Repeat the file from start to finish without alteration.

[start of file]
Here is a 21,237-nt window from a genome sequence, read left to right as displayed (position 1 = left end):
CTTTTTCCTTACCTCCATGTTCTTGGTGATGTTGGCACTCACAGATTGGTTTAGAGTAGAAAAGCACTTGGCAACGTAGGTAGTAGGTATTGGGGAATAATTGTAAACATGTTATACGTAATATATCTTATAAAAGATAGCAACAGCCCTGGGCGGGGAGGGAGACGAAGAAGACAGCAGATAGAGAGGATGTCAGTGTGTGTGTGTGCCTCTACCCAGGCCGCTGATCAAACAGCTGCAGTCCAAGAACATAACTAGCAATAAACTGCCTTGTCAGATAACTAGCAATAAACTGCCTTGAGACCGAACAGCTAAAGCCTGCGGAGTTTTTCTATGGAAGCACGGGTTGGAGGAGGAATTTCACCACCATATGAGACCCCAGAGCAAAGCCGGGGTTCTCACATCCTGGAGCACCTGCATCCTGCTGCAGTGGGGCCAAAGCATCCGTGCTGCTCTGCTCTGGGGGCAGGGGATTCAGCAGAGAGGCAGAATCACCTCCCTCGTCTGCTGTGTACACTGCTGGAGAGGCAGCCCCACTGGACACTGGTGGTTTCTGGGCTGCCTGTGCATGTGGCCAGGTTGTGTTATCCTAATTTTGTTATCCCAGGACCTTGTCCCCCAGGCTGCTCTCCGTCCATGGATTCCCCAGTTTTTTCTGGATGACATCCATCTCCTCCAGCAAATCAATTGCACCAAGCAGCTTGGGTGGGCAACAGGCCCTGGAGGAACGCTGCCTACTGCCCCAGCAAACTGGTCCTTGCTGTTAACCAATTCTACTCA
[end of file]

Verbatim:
Here is a 21,237-nt window from a genome sequence, read left to right as displayed (position 1 = left end):
CTTTTTCCTTACCTCCATGTTCTTGGTGATGTTGGCACTCACAGATTGGTTTAGAGTAGAAAAGCACTTGGCAACGTAGGTAGTAGGTATTGGGGAATAATTGTAAACATGTTATACGTAATATATCTTATAAAAGATAGCAACAGCCCTGGGCGGGGAGGGAGACGAAGAAGACAGCAGATAGAGAGGATGTCAGTGTGTGTGTGTGCCTCTACCCAGGCCGCTGATCAAACAGCTGCAGTCCAAGAACATAACTAGCAATAAACTGCCTTGTCAGATAACTAGCAATAAACTGCCTTGAGACCGAACAGCTAAAGCCTGCGGAGTTTTTCTATGGAAGCACGGGTTGGAGGAGGAATTTCACCACCATATGAGACCCCAGAGCAAAGCCGGGGTTCTCACATCCTGGAGCACCTGCATCCTGCTGCAGTGGGGCCAAAGCATCCGTGCTGCTCTGCTCTGGGGGCAGGGGATTCAGCAGAGAGGCAGAATCACCTCCCTCGTCTGCTGTGTACACTGCTGGAGAGGCAGCCCCACTGGACACTGGTGGTTTCTGGGCTGCCTGTGCATGTGGCCAGGTTGTGTTATCCTAATTTTGTTATCCCAGGACCTTGTCCCCCAGGCTGCTCTCCGTCCATGGATTCCCCAGTTTTTTCTGGATGACATCCATCTCCTCCAGCAAATCAATTGCACCAAGCAGCTTGGGTGGGCAACAGGCCCTGGAGGAACGCTGCCTACTGCCCCAGCAAACTGGTCCTTGCTGTTAACCAATTCTACTCA